In a way, though, that makes the book more timely and more important. This is not a valedictory address. It is a how-to manual for those on the left who want to win in rural America. “An unwavering commitment to stay connected to the working class and rural people is a must in order to achieve long-term success,” they write. That includes rural voters who may have voted for Trump, a group for whom too often on the left “people’s tremendous empathy stops cold…”
In fact, much of this book is an explanation as to why people in rural America voted for Trump, and how Democrats can win those voters over. Not only did they value someone they viewed as a straight shooter – and whether you or I or Maxmin or Woodward believes Trump is honest, many undoubtedly do – but they saw him and other Republicans speaking a language they understood. “Intentionally or not, liberal academics and mainstream Democrats have talked down to rural Republican voters for years,” they write. “Bill Clinton’s neoliberal policies of the 1990s decimated rural jobs in a way that is still felt today, and rural America fared worse under Obama than any other part of the country.”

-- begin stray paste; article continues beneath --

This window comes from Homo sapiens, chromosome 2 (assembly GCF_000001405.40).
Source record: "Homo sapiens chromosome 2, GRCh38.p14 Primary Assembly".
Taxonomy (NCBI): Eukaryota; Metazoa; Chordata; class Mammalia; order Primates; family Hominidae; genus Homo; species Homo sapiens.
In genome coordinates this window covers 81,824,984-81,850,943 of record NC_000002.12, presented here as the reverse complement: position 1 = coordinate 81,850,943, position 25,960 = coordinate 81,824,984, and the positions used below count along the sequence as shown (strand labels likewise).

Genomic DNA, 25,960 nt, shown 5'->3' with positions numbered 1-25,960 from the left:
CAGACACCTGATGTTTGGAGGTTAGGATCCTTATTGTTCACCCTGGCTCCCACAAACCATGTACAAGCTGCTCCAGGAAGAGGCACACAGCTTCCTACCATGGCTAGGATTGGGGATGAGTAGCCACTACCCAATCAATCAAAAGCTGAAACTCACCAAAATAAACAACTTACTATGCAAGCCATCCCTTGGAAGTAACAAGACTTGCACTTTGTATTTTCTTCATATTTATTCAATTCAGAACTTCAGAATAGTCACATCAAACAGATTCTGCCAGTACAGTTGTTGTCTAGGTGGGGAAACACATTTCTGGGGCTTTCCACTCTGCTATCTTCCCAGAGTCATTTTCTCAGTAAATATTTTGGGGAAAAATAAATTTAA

As voters lost faith in either party’s ability to deliver material change to their economic conditions, they turned instead to cultural and religious issues as determiners of their vote. That bodes ill for Democrats, whose base is increasingly urban and suburban. Maxmin and Woodward posit that a lack of basic understanding of rural America is at the heart of Democrats’ failures to make gains here.
Maxmin and Woodward are rural Americans themselves, a fact that no doubt contributed to their ability to see the forest for the trees. Both have a deep understanding of the nuances of rural life – Maxmin writes of respecting “no trespassing” signs, something I myself have seen ill-advised canvassers ignore – and what it takes to win here.
That is why they knew better than to listen to former Democratic National Committee Chair Tom Perez when he said that “you can’t door-knock in rural America.” Maxmin knew that not only could you door knock in her district but that doing so was vital to winning any election. “Canvassing is key to winning in rural districts,” they write.